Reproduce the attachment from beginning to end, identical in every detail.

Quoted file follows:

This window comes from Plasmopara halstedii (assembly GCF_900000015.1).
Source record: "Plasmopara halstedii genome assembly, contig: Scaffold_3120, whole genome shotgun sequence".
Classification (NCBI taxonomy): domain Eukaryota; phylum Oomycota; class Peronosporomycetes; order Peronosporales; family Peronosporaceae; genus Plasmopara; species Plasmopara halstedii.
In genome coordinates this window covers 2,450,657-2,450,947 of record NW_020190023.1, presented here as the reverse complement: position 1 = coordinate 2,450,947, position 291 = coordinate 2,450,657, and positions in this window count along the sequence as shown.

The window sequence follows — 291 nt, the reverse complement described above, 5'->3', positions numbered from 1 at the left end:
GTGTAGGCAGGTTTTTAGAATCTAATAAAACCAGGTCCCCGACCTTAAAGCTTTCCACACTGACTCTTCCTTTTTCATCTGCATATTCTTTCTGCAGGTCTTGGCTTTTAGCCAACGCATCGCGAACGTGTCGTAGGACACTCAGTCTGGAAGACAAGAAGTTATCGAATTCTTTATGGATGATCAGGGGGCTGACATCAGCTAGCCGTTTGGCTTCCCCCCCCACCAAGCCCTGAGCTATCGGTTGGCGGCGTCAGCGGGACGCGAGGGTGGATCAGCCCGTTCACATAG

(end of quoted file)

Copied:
This window comes from Plasmopara halstedii (assembly GCF_900000015.1).
Source record: "Plasmopara halstedii genome assembly, contig: Scaffold_3120, whole genome shotgun sequence".
Classification (NCBI taxonomy): domain Eukaryota; phylum Oomycota; class Peronosporomycetes; order Peronosporales; family Peronosporaceae; genus Plasmopara; species Plasmopara halstedii.
In genome coordinates this window covers 2,450,657-2,450,947 of record NW_020190023.1, presented here as the reverse complement: position 1 = coordinate 2,450,947, position 291 = coordinate 2,450,657, and positions in this window count along the sequence as shown.

The window sequence follows — 291 nt, the reverse complement described above, 5'->3', positions numbered from 1 at the left end:
GTGTAGGCAGGTTTTTAGAATCTAATAAAACCAGGTCCCCGACCTTAAAGCTTTCCACACTGACTCTTCCTTTTTCATCTGCATATTCTTTCTGCAGGTCTTGGCTTTTAGCCAACGCATCGCGAACGTGTCGTAGGACACTCAGTCTGGAAGACAAGAAGTTATCGAATTCTTTATGGATGATCAGGGGGCTGACATCAGCTAGCCGTTTGGCTTCCCCCCCCACCAAGCCCTGAGCTATCGGTTGGCGGCGTCAGCGGGACGCGAGGGTGGATCAGCCCGTTCACATAG